A doctor who made a public call for the resignation of a top medical official on Vancouver Island has been suspended, but not, that official says, for his public statements.
Island Health has suspended Port Hardy’s Dr. Alex Nataros from practicing in emergency departments in the Island Health region.
In a statement received by Black Press Media on Thursday, Feb. 9, Island Health’s Chief Medical Officer, Dr. Ben Williams, stated the suspension was due to “a very serious patient complaint that gave rise to concerns about Dr. Nataros’ ability to safely practice in the emergency department.”
Nataros had previously told media the suspension was likely due to issues with his therapy dog Pearl being in the workplace, but Williams denied that was the case.
“I am aware that earlier [Wednesday, Feb. 8] Dr. Nataros told media outlets his emergency department privileges are restricted, and he alleged this is due to his comments in the media about me and/or in relation to his dog being in the workplace,” Williams said. “(It is) unfortunate he is characterizing the situation in this manner. More importantly, his comments are categorically untrue.”
Williams said Island Health would not normally comment on personnel matters, but was adamant he was speaking out due to Nataros being the one who made his restriction of privileges public.
“I have a responsibility to clarify the situation to ensure the public, and importantly the patients who access care in our emergency departments, have confidence in the services they receive,” he said.
“I acknowledge I am making these comments reluctantly as personnel matters should be dealt with through the well-established channels available to those involved.”
Williams said an Island Health senior medical leader was alerted on Monday, Jan. 30, to a serious patient complaint regarding care delivered by Nataros in the Port Hardy emergency department. A preliminary investigation was launched within hours of being notified, including obtaining expertise from physicians in relevant specialties and a review of the medical record.
On Jan. 31, Island Health received correspondence from other members of the care team that raised concerns regarding patient safety and Nataros. On Wednesday, Feb. 1, at Williams’ direction, Island Health medical leaders met with Nataros to provide him the opportunity to share his perspective.
Williams said he carefully considered the above, along with Island Health’s ability to provide patient care, a functioning care team; and, “first and foremost, patient safety” in consultation with senior medical leaders with a variety of clinical backgrounds.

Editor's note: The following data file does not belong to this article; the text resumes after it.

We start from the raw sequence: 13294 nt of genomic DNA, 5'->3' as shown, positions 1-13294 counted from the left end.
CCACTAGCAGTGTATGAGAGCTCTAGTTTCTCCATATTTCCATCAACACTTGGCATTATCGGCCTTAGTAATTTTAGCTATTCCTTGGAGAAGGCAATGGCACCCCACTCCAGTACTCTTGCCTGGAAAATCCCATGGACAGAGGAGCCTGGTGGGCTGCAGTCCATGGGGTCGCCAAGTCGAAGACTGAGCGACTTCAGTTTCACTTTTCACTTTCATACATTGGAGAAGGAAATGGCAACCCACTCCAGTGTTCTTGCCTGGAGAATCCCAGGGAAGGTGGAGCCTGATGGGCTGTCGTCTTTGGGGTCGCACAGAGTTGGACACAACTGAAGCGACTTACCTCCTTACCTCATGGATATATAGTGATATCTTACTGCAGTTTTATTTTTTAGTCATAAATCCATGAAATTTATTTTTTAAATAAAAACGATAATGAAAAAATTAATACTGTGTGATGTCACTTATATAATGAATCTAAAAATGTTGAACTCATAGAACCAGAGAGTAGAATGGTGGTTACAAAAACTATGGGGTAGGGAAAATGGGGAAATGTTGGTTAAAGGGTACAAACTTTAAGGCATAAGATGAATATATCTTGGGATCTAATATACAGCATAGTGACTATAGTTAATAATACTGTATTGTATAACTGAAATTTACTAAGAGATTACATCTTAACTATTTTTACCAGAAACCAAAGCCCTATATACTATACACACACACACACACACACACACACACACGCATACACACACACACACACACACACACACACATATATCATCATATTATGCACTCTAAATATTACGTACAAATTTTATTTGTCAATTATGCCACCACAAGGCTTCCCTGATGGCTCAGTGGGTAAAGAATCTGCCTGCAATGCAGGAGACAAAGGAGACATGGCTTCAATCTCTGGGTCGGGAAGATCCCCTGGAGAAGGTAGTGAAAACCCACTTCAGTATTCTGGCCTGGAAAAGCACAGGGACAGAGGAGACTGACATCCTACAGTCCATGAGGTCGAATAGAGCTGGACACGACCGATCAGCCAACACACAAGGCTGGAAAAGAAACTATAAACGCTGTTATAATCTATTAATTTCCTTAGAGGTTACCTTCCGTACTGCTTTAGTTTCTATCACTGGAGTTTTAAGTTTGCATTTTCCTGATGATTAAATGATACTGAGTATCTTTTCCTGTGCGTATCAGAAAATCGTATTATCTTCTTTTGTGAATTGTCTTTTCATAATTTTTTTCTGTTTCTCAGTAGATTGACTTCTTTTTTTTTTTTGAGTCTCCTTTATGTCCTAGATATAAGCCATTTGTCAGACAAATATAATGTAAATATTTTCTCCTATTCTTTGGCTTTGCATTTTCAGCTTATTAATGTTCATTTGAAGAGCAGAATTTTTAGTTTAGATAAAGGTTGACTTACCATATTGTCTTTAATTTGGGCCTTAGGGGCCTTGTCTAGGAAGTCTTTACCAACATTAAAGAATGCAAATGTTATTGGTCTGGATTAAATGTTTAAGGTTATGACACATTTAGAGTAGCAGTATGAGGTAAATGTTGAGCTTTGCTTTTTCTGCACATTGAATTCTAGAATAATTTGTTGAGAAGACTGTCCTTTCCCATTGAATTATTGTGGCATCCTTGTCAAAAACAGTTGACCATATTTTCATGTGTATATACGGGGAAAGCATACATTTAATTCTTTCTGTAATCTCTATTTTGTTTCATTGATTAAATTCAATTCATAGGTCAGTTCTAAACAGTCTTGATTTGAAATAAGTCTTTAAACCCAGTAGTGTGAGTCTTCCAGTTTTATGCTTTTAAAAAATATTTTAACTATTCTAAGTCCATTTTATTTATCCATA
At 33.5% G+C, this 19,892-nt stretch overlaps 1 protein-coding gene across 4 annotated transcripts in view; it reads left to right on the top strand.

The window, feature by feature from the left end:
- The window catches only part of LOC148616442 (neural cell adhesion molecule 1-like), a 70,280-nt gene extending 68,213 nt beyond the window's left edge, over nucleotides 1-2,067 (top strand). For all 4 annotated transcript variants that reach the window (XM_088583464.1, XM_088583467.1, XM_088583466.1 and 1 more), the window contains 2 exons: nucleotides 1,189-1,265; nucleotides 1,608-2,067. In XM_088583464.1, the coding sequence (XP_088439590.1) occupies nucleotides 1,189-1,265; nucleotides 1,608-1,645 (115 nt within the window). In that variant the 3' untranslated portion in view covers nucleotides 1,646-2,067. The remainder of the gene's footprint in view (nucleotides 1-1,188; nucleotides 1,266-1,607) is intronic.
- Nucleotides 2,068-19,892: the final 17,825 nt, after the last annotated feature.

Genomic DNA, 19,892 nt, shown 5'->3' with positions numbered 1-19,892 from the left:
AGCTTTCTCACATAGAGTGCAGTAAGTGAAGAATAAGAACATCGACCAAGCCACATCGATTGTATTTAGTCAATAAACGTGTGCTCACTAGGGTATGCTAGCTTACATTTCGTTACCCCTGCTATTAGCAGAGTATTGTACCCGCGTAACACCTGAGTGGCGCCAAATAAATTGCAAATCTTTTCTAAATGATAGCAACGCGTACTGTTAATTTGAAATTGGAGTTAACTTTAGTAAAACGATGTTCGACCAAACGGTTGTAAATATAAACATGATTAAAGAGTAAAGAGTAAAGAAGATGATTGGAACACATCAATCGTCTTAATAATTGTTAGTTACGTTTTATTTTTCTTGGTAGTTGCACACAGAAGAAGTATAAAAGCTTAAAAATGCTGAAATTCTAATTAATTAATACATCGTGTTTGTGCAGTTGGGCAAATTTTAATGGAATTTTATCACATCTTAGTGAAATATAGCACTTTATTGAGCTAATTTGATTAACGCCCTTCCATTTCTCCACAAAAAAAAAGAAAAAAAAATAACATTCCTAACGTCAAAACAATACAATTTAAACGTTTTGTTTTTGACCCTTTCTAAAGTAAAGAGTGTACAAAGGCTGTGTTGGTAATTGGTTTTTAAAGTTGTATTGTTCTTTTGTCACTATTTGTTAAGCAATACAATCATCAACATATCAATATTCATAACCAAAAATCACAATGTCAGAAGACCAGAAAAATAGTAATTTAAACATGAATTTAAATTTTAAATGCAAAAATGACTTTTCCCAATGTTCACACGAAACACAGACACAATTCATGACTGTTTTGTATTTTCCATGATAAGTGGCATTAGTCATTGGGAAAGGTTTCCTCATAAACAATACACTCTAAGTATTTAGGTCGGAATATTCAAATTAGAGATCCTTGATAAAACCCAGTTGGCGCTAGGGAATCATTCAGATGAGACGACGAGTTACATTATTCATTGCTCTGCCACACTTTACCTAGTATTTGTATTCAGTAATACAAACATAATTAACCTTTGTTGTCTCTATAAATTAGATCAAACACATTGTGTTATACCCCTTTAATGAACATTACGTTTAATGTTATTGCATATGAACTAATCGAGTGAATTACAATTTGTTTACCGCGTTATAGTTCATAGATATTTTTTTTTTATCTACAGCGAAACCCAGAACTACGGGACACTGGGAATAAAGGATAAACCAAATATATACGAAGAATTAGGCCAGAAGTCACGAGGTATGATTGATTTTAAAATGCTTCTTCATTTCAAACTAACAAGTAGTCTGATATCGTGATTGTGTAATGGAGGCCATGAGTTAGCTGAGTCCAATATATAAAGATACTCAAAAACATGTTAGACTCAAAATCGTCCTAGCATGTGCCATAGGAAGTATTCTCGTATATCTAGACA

Williams said he was finalizing a letter to Nataros restricting his privileges on the afternoon of Feb. 2, when he became aware of Nataros’ accusation of harassment on social media coupled with his call for Williams’ resignation.
“This did not affect my decision-making,” Williams said. “My decision had already been made, and I was working on communicating it to Dr. Nataros.
Nataros is now restricted from working in Island Health emergency departments while “a fulsome investigation takes place into all of the concerns raised,” reads the statement. “In alignment with the bylaws, Dr. Nataros will have the full opportunity to respond to the concerns.”
“(He) has been made aware of next steps and has legal counsel to support him through this process,” Williams stated. “We have also informed Dr. Nataros of other supports that are available to him.”
Nataros reiterates he believes his suspension is simply due to him speaking out about the North Island health-care crisis, publicly calling for the resignation of Williams, and his therapy dog Pearl being used during work hours.
Nataros said he only became aware of the medical complaint in question when Dr. Louis (Dieter) de Bruin, executive medical director for Comox Valley, Campbell River and the North Island, urgently emailed him on Jan. 31. He said the accusations it contained were coerced and falsely directed towards him.
Nataros said he’s not able to comment any further due to internal processes, patient privacy and a current process involving the Canadian Malpractive Protective Assocation, but he said he’s confident in his ability to “deliver high level evidence-based patient care.”
“I understand this is an extremely difficult time for our patients in the North Island who hear of disruptions in care and are concerned about the loss of their doctor,” he added.
“I am firmly committed to the North Island, I have poured concrete in the past week at my new home, I have many great friends and supports, I am a new member of the Rotary Club of Port Hardy, I am deeply committed to the region, and I am clear that these baseless accusations from Ben Williams will be disproven and ultimately he will be asked to resign by his superiors.”
Prean Armogam, a longtime doctor in the neighbouring community of Port McNeill issued a statement defending Nataros, saying he believes that Island Health’s actions are in retaliation for speaking out.
“They are attempting to muzzle him and influence public opinion,” said Armogam. “Ben Williams cites ‘patient safety’ issues as a deflection of his and the overall organizational senior leadership dereliction of their respective duties. Doctors have professional accountability processes to abide by and get to answer to that. What accountability processes do [administrators] like Ben Williams, Kathy MacNeil and the [Island Health] board have?”
The B.C. Green Party will be hosting a health care press conference in Victoria at 10:30 a.m. on Friday, Feb. 10, with further information coming from various health-care workers who will be attending.
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